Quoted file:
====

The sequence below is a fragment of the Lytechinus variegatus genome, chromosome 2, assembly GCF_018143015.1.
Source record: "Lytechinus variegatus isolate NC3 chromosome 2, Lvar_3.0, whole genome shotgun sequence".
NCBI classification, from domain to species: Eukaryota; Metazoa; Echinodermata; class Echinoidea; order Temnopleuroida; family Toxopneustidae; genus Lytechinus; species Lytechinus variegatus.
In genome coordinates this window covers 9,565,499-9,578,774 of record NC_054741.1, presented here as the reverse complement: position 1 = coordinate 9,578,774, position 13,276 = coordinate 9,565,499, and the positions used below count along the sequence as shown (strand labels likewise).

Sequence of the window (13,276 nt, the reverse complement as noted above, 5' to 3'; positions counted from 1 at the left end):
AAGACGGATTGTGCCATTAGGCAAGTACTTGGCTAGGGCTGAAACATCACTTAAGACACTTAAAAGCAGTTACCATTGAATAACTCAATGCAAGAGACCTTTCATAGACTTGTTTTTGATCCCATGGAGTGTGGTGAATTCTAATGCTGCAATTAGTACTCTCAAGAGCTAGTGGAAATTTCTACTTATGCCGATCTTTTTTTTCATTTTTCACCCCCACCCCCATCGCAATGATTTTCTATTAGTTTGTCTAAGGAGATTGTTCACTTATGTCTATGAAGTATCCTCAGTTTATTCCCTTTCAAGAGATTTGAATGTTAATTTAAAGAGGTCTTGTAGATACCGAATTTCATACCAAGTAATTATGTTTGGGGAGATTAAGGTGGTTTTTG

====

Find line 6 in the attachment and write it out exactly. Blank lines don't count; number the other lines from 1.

AAGACGGATTGTGCCATTAGGCAAGTACTTGGCTAGGGCTGAAACATCACTTAAGACACTTAAAAGCAGTTACCATTGAATAACTCAATGCAAGAGACCTTTCATAGACTTGTTTTTGATCCCATGGAGTGTGGTGAATTCTAATGCTGCAATTAGTACTCTCAAGAGCTAGTGGAAATTTCTACTTATGCCGATCTTTTTTTTCATTTTTCACCCCCACCCCCATCGCAATGATTTTCTATTAGTTTGTCTAAGGAGATTGTTCACTTATGTCTATGAAGTATCCTCAGTTTATTCCCTTTCAAGAGATTTGAATGTTAATTTAAAGAGGTCTTGTAGATACCGAATTTCATACCAAGTAATTATGTTTGGGGAGATTAAGGTGGTTTTTG